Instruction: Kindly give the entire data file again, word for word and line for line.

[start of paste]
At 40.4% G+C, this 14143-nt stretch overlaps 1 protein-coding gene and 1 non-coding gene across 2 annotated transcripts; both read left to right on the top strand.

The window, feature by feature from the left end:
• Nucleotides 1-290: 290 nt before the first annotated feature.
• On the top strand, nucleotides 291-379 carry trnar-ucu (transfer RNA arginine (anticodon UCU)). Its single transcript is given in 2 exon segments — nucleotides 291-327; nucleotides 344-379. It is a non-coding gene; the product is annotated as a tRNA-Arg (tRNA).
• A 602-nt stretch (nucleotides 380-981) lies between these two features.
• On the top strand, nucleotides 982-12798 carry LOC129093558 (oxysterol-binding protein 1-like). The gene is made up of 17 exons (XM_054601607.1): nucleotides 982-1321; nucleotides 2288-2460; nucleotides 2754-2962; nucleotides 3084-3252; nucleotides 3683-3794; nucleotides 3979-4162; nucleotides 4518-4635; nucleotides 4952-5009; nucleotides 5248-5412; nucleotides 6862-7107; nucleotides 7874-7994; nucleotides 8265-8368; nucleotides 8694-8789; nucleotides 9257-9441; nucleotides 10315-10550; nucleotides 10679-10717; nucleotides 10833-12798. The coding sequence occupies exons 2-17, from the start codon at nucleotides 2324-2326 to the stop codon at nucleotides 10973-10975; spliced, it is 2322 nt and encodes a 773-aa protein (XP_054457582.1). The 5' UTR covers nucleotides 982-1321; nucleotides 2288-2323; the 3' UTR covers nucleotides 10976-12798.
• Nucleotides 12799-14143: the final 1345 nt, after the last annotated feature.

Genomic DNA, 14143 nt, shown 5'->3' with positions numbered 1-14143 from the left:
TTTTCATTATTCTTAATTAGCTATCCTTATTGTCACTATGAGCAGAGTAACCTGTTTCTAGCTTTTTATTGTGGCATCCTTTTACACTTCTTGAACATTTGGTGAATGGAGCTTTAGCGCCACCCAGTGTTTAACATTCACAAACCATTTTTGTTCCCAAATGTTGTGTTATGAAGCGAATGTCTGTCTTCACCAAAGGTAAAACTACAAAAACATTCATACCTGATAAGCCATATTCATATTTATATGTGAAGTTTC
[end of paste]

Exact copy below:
At 40.4% G+C, this 14143-nt stretch overlaps 1 protein-coding gene and 1 non-coding gene across 2 annotated transcripts; both read left to right on the top strand.

The window, feature by feature from the left end:
• Nucleotides 1-290: 290 nt before the first annotated feature.
• On the top strand, nucleotides 291-379 carry trnar-ucu (transfer RNA arginine (anticodon UCU)). Its single transcript is given in 2 exon segments — nucleotides 291-327; nucleotides 344-379. It is a non-coding gene; the product is annotated as a tRNA-Arg (tRNA).
• A 602-nt stretch (nucleotides 380-981) lies between these two features.
• On the top strand, nucleotides 982-12798 carry LOC129093558 (oxysterol-binding protein 1-like). The gene is made up of 17 exons (XM_054601607.1): nucleotides 982-1321; nucleotides 2288-2460; nucleotides 2754-2962; nucleotides 3084-3252; nucleotides 3683-3794; nucleotides 3979-4162; nucleotides 4518-4635; nucleotides 4952-5009; nucleotides 5248-5412; nucleotides 6862-7107; nucleotides 7874-7994; nucleotides 8265-8368; nucleotides 8694-8789; nucleotides 9257-9441; nucleotides 10315-10550; nucleotides 10679-10717; nucleotides 10833-12798. The coding sequence occupies exons 2-17, from the start codon at nucleotides 2324-2326 to the stop codon at nucleotides 10973-10975; spliced, it is 2322 nt and encodes a 773-aa protein (XP_054457582.1). The 5' UTR covers nucleotides 982-1321; nucleotides 2288-2323; the 3' UTR covers nucleotides 10976-12798.
• Nucleotides 12799-14143: the final 1345 nt, after the last annotated feature.

Genomic DNA, 14143 nt, shown 5'->3' with positions numbered 1-14143 from the left:
TTTTCATTATTCTTAATTAGCTATCCTTATTGTCACTATGAGCAGAGTAACCTGTTTCTAGCTTTTTATTGTGGCATCCTTTTACACTTCTTGAACATTTGGTGAATGGAGCTTTAGCGCCACCCAGTGTTTAACATTCACAAACCATTTTTGTTCCCAAATGTTGTGTTATGAAGCGAATGTCTGTCTTCACCAAAGGTAAAACTACAAAAACATTCATACCTGATAAGCCATATTCATATTTATATGTGAAGTTTC